Zero by itself has no value, however, when set alongside a number it increases the value by tenfold. The Brahman is not a subset of anything...same as the zero..nothing can be divided by zero. The physical laws of the universe do not apply to zero, the same way they do not apply to Brahman, because both transcend definition. We can only say zero/Brahman is "not this", "not that"..but we cannot define it. It simply IS.

Later on this concept was used by the sages/yogis who conceived of it as a philosophical concept in the Hindu numeral system, a system of 10 number which was taken up by the Arabs and popularized in Europe(earning the erroneous term "Arabic numerals....at long last the math textbooks are finally setting the record straight).

In this regard, yes...At least one essential invention has been the result of religion. however one has to remember that Hinduism/Buddhism are more of a 'way of life' than a religion in the Abrahamic sense...for example..most Advaita Vedantins are Atheist..as they seek to transcend god(s).



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darkstar3 Donating Member (1000+ posts) Send PM | Profile | Ignore Sun May-08-11 03:55 PM
Response to Reply #55
56. I thought it was the Arabs who invented zero.
That's what I was taught.
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Vehl Donating Member (1000+ posts) Send PM | Profile | Ignore Sun May-08-11 04:01 PM
Response to Reply #56
57. nah, they just took it frm the Indians and passed it to the Europeans..who thought Arabs invented it
Edited on Sun May-08-11 04:05 PM by Vehl

Most of the positional base 10 numeral systems in the world have originated from India, where the concept of positional numeration was first developed. The Indian numeral system is commonly referred to in the West as the Hindu-Arabic numeral system or even Arabic numerals, since it reached Europe through the Arabs.

http://en.wikipedia.org/wiki/Indian_numerals



Only now the Math textbooks in the US are starting to redress this incorrect information. As a College student in the US I was often in the un-enviable position in my classes to stand up and protest this incorrect information. :D Lol even most teachers did not believe me till they actually did some research on their own.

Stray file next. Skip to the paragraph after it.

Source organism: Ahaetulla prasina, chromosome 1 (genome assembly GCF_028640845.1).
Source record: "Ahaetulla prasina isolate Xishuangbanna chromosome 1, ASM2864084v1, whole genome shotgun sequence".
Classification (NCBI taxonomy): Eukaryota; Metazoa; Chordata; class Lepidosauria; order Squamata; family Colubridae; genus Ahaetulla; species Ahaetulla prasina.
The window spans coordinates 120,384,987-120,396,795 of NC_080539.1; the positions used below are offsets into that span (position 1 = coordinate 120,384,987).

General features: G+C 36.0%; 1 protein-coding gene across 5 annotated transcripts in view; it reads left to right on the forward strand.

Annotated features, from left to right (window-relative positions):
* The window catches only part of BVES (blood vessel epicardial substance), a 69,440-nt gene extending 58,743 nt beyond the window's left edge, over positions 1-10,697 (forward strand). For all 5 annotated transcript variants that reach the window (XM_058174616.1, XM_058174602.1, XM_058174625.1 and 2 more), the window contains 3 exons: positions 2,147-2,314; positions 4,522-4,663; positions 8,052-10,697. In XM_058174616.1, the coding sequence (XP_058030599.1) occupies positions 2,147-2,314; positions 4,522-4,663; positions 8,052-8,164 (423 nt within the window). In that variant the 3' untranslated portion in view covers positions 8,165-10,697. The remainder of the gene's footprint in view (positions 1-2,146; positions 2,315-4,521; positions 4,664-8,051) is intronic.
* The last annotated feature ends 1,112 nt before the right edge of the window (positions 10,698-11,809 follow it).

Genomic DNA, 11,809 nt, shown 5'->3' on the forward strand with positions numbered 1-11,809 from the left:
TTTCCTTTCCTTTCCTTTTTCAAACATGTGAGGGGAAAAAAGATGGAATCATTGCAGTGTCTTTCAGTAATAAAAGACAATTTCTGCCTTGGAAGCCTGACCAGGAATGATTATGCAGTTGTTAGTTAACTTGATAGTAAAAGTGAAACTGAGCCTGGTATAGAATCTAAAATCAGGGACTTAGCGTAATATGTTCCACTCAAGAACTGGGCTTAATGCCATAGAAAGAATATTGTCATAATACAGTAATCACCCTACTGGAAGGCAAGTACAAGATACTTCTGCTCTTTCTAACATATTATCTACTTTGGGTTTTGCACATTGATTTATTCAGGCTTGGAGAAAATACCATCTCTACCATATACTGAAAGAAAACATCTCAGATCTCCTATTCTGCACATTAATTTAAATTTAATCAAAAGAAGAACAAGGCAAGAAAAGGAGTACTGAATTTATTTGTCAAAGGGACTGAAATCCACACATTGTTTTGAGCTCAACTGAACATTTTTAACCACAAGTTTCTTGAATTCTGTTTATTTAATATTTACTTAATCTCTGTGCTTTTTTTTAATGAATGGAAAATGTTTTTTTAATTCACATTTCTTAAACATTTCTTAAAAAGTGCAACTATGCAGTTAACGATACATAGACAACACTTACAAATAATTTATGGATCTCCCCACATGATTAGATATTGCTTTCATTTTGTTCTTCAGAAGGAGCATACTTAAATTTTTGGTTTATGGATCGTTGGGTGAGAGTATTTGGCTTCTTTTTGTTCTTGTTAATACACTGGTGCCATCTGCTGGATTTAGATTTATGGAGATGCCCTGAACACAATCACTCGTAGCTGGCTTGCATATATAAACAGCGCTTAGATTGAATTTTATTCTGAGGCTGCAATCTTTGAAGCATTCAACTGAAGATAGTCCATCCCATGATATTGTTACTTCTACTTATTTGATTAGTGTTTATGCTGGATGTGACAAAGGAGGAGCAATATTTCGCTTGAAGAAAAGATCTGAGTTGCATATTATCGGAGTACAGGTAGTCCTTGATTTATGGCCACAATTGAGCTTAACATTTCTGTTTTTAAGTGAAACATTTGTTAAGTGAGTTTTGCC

However, amongst mathematicians the fact that the zero and the numerals used were from India was quite well known.
For example

"We owe a lot to the Indians, who taught us how to count, without which no worthwhile scientific discovery could have been made"
- Albert Einstein


some interesting links

http://en.wikipedia.org/wiki/Indian_mathematics
http://en.wikipedia.org/wiki/Indian_numerals
http://en.wikipedia.org/wiki/Indian_numbering_system
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darkstar3 Donating Member (1000+ posts) Send PM | Profile | Ignore Sun May-08-11 04:31 PM
Response to Reply #57
60. I don't really trust wikipedia, but I wouldn't be surprised if my information from class was wrong.
It was a class on technology in antiquity, and origins of various things we take for granted today, taught by a man interested far more in architecture than anything else.

It's an interesting nugget of information. Interesting nuggets of information are always good things...
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Vehl Donating Member (1000+ posts) Send PM | Profile | Ignore Sun May-08-11 04:50 PM
Response to Reply #60
65. I was too lazy to google for other sites, but here are a few
I provided the wiki pages because I took it for granted that this piece of info was pretty much accepted nowadays and was not intending to provide "evidence" per se but articles which would give a general overview. (btw the wiki article Indian Mathematics has a bucket-load of sources/excepts cited at the bottom of the page)

As for the textbooks and classes...well I took them in mid 2000s and some of the college textbooks still had the incorrect info (probably cos they just did not change the 'history" sections from the previous versions but only the questions). However some of the teachers were quite knowledgeable, especially my discrete math teacher who was a math historian as well.He had the correct info.

I'm glad to be of some help in providing this nugget of information. :)



I'll list a few other sources here, and if time permits ill add to it later on.


School of Mathematics and Statistics
University of St Andrews Scotland

http://www-history.mcs.st-andrews.ac.uk/HistTopics/Indi...
http://www-history.mcs.st-andrews.ac.uk/Indexes/Indians...

Indian Mathematics: Redressing the balance
http://www-history.mcs.st-and.ac.uk/history/Projects/Pe... /



Hindu-Arabic numerals, Set of 10 symbols1, 2, 3, 4, 5, 6, 7, 8, 9, 0that represent numbers in the decimal number system. They originated in India in the 6th or 7th century and were introduced to Europe through Arab mathematicians around the 12th century (see al-Khwarizmi). They represented a profound break with previous methods of counting, such as the abacus, and paved the way for the development of algebra.